From Nakuru headed to Kisumu, a bumpy 4 hour journey along dusty dirt roads. The plan was for the minibus to be driven into the Kisumu the following morning so that it could be officially handed over on behalf of the UK board. The next morning, the minibus waited for us resplendent in balloons and ribbons. We prayed that these would survive the 2 minute drive into the Kisumu home. As the gates opened to receive us, the assembled group of staff and children burst into song and dancing. There was joyful celebration and thanksgiving for this wonderful gift, followed by a session of official photography and then very excited children and staff trying out the seating and wheelchair lift. It was a memorable occasion. 

Inspecting the new minibus


From Kisumu myself, Tony and Gerry returned to Nairobi for a Kenyan trustees board meeting which we were delighted to be a part of. 

It was a very full and exhausting programme but so worthwhile. One of our aims within the UK is to encourage more volunteers from here to travel to Kenya to experience the work for themselves and hopefully to become a lifelong supporter of New Life – as we are. Once you have visited, I am sure you will want to return.  If you are interested, do let us know as we are looking to organise future trips and we would love you to be a part of this.      

There were some common threads that emerged from the meetings at each home – 

  • The needs of every child come first. Every individual from the youngest baby to the oldest adult is regarded as a valuable person with rights and potential and treated with dignity, honour and much love.   
  • God has provided for and protected and continues to provide for, bless and protect the work of New Life. 
  • Every single person who works at New Life is committed to our values and lives these out every day. They see their role as a God-given vocation to serve these vulnerable children and provide hope and care. The dedication and service is remarkable from the top of the organisation through to every individual interaction with each and every child. It is truly humbling and affirming to witness.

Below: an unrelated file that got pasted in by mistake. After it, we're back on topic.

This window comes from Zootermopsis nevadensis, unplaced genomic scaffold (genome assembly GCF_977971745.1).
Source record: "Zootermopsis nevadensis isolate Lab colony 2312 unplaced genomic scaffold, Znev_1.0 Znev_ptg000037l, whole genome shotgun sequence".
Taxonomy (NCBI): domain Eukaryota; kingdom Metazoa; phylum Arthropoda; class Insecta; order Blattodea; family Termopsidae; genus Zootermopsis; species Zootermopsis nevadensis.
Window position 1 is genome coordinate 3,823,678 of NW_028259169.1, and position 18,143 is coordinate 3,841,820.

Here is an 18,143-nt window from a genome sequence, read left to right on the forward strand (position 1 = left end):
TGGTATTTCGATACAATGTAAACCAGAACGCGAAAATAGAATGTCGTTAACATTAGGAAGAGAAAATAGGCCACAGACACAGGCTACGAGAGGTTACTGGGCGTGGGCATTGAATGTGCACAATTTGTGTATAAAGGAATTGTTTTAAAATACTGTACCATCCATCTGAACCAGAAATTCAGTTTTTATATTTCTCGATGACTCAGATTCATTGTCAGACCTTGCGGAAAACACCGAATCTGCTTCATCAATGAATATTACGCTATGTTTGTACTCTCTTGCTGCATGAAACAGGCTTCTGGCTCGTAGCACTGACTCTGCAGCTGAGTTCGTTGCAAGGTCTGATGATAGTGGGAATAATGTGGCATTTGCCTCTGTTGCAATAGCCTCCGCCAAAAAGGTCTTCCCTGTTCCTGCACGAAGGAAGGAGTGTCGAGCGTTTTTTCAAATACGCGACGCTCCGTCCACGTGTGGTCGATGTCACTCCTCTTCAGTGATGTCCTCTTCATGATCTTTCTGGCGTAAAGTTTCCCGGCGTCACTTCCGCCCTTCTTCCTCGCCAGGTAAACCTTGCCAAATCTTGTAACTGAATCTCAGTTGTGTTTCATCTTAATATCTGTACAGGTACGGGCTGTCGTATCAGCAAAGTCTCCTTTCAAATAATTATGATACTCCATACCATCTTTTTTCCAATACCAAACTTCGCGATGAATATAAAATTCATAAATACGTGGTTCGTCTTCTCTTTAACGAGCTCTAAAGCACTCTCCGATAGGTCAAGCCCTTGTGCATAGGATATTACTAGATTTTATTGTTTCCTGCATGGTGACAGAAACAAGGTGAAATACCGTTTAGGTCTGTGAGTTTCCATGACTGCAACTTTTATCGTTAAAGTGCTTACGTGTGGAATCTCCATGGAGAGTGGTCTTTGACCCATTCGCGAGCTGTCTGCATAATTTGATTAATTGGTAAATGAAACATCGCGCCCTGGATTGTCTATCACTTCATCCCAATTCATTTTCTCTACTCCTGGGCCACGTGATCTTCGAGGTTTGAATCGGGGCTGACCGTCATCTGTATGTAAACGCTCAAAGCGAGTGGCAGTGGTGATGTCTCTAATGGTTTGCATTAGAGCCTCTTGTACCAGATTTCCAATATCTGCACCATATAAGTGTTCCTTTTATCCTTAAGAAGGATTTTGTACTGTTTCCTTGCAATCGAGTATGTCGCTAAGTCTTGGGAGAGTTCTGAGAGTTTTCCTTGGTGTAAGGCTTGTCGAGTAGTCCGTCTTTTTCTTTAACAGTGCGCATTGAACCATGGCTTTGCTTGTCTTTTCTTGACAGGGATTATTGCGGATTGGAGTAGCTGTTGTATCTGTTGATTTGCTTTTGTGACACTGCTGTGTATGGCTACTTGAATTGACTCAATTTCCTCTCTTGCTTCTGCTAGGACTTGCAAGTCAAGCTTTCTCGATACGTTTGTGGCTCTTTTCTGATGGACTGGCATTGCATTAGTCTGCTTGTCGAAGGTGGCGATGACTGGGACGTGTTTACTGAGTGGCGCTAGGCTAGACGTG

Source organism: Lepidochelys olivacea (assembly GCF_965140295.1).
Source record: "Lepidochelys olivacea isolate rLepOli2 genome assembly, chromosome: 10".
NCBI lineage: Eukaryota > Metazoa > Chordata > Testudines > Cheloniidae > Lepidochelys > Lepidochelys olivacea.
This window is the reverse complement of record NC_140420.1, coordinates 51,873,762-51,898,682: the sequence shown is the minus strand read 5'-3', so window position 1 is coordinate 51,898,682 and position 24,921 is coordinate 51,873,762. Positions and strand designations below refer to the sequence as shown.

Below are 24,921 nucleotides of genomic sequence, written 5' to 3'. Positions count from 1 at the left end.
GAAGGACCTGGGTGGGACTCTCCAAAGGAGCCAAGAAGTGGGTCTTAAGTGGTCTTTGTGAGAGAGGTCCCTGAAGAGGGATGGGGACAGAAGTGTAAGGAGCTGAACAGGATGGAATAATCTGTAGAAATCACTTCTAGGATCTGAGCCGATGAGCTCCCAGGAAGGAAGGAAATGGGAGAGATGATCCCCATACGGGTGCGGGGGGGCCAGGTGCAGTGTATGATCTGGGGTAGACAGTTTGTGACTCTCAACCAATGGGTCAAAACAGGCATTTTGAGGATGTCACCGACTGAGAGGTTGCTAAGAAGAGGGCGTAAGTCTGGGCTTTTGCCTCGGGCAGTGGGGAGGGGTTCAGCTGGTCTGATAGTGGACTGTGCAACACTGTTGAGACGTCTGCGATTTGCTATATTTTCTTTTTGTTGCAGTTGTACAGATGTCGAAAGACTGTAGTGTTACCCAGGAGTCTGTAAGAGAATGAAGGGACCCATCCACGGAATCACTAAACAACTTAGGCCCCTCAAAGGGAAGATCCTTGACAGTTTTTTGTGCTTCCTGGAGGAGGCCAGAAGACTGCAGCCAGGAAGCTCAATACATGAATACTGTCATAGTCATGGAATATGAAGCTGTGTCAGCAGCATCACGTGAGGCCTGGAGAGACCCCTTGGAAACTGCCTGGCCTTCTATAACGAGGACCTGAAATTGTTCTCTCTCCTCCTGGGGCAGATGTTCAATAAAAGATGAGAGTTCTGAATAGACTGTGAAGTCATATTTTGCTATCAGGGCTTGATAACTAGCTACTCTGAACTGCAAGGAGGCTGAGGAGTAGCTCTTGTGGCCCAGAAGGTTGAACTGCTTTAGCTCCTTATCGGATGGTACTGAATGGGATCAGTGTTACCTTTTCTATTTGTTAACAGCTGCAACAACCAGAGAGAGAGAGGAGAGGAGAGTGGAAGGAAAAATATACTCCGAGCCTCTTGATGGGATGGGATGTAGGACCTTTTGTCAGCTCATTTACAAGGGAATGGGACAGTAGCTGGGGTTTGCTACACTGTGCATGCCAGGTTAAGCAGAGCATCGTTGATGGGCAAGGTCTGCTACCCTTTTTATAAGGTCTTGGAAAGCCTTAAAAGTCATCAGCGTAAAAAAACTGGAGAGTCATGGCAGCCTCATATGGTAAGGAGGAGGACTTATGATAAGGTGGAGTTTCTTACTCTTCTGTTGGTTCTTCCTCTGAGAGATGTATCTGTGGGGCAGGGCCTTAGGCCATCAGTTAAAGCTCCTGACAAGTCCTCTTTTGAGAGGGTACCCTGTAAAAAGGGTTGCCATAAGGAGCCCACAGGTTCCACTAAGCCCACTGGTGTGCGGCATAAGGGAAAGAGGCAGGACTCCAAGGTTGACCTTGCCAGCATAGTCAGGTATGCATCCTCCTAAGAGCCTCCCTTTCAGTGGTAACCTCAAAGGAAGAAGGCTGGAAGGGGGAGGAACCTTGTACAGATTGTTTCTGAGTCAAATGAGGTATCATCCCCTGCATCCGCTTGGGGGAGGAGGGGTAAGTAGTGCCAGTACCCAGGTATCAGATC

• Post-covid price inflation affecting fuel, foodstuffs and wages mean that cost challenges are significant. Because New Life relies entirely on the generosity of donors who give financially and in kind, both in and outside of Kenya, the fall in the value of the Kenyan Shilling relative to other currencies means that people are facing their own financial challenges and find it difficult to continue to give to New Life. Effectively, as an organisation, we live hand to mouth each month relying on prayer and faith to cover our outgoings and meet our needs. The good news is that donations from the UK are boosted by the better exchange rate, consequently our support can be more effective.    
  • There is a perception in Kenya that New Life is a wealthy organisation. But as noted above, this is not true. Children receive the best care but only through the generosity of others and the sacrificial commitment of the staff. Look closely at some areas of the buildings etc and it becomes evident that there continue to be many unmet needs, particularly with regard to maintenance, resources and equipment. As a UK board, we are in discussion with Janet and her team to identify the top priorities for fund raising so that we make sure that our next target, following the successful purchase of the minibus, is going to be something that will really make a difference.              


If are interested in visiting the homes please email